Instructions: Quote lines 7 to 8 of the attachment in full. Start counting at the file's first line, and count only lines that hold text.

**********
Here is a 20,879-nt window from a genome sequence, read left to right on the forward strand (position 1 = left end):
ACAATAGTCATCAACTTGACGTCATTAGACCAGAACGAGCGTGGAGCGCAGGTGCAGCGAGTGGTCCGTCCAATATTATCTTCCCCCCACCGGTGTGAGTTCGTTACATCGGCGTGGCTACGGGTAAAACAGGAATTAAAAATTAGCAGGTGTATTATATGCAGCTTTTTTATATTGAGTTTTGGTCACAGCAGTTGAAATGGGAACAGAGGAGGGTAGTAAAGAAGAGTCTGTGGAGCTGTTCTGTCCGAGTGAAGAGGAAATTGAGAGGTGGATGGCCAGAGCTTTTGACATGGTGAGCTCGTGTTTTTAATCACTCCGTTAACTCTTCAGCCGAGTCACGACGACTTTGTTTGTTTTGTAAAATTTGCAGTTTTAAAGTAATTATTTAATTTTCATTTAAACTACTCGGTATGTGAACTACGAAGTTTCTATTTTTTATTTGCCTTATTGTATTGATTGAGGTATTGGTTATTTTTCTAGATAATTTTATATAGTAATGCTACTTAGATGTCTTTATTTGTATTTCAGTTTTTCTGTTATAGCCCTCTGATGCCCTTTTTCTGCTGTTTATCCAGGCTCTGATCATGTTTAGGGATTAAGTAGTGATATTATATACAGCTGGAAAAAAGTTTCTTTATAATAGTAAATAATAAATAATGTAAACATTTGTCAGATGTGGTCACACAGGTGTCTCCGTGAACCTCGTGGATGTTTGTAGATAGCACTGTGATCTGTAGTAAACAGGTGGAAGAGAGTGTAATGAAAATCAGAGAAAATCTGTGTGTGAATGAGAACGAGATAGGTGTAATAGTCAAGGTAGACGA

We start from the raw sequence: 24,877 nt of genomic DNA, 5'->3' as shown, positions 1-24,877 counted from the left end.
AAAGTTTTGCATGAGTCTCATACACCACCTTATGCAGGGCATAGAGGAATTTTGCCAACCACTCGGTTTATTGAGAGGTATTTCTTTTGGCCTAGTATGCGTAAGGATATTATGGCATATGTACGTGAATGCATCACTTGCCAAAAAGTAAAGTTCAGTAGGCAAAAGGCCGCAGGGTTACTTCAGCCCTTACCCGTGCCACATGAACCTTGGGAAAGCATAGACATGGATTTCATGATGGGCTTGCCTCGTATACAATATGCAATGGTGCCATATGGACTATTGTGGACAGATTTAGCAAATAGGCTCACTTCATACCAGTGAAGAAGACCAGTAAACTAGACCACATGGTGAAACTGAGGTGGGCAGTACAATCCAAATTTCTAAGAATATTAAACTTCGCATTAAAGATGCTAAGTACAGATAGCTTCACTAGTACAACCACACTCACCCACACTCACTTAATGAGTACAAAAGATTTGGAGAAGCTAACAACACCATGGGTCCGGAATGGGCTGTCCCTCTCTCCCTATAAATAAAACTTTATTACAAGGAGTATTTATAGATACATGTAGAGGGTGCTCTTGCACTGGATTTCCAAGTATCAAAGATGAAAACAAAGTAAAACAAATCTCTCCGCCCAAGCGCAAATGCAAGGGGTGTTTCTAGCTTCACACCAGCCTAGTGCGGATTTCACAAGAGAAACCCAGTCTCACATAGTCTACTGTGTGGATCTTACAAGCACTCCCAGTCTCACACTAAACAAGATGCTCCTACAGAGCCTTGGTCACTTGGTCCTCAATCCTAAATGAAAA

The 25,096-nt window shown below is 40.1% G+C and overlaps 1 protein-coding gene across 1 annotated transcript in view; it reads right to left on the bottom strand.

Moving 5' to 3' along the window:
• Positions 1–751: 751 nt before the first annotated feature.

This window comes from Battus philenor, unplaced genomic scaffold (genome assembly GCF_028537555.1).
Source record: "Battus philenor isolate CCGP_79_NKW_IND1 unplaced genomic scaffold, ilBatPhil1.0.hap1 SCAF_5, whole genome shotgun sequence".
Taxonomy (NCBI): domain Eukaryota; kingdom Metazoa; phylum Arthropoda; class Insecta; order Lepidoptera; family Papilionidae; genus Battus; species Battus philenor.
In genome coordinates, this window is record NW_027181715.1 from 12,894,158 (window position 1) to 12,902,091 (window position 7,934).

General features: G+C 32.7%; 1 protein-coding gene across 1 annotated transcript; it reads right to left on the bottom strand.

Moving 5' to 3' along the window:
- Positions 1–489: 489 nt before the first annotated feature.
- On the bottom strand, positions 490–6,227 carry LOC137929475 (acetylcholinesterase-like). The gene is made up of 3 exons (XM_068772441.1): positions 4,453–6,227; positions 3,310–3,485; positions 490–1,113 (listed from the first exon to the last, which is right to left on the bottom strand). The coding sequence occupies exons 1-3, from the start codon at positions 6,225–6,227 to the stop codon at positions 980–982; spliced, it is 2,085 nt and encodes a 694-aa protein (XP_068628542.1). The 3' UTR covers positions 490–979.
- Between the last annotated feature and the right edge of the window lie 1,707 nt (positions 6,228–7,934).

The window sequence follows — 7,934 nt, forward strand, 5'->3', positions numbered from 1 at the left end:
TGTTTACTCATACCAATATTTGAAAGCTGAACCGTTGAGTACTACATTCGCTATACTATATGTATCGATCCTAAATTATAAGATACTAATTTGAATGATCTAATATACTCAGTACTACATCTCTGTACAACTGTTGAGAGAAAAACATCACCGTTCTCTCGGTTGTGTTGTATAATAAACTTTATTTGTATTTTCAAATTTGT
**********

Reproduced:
• Positions 1–751: 751 nt before the first annotated feature.

This window comes from Battus philenor, unplaced genomic scaffold (genome assembly GCF_028537555.1).